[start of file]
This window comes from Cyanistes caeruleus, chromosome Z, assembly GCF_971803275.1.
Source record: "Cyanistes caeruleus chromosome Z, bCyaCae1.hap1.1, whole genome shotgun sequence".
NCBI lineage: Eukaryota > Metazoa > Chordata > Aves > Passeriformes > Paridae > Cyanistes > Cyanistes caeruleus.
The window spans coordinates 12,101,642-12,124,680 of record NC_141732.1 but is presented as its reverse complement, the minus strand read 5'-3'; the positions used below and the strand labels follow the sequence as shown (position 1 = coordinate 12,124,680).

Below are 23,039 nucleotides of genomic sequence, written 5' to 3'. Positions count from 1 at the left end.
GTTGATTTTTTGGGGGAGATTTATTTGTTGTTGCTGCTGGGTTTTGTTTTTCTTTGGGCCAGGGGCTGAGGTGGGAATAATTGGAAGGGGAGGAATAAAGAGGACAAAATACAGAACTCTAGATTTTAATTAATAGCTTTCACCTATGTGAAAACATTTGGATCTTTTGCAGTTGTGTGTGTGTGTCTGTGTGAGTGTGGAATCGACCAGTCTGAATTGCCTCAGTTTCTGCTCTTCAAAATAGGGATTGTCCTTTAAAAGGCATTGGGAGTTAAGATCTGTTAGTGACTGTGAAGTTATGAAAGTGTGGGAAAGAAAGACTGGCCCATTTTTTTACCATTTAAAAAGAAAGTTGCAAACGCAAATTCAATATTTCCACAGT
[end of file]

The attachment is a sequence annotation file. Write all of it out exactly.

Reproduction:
This window comes from Cyanistes caeruleus, chromosome Z, assembly GCF_971803275.1.
Source record: "Cyanistes caeruleus chromosome Z, bCyaCae1.hap1.1, whole genome shotgun sequence".
NCBI lineage: Eukaryota > Metazoa > Chordata > Aves > Passeriformes > Paridae > Cyanistes > Cyanistes caeruleus.
The window spans coordinates 12,101,642-12,124,680 of record NC_141732.1 but is presented as its reverse complement, the minus strand read 5'-3'; the positions used below and the strand labels follow the sequence as shown (position 1 = coordinate 12,124,680).

Below are 23,039 nucleotides of genomic sequence, written 5' to 3'. Positions count from 1 at the left end.
GTTGATTTTTTGGGGGAGATTTATTTGTTGTTGCTGCTGGGTTTTGTTTTTCTTTGGGCCAGGGGCTGAGGTGGGAATAATTGGAAGGGGAGGAATAAAGAGGACAAAATACAGAACTCTAGATTTTAATTAATAGCTTTCACCTATGTGAAAACATTTGGATCTTTTGCAGTTGTGTGTGTGTGTCTGTGTGAGTGTGGAATCGACCAGTCTGAATTGCCTCAGTTTCTGCTCTTCAAAATAGGGATTGTCCTTTAAAAGGCATTGGGAGTTAAGATCTGTTAGTGACTGTGAAGTTATGAAAGTGTGGGAAAGAAAGACTGGCCCATTTTTTTACCATTTAAAAAGAAAGTTGCAAACGCAAATTCAATATTTCCACAGT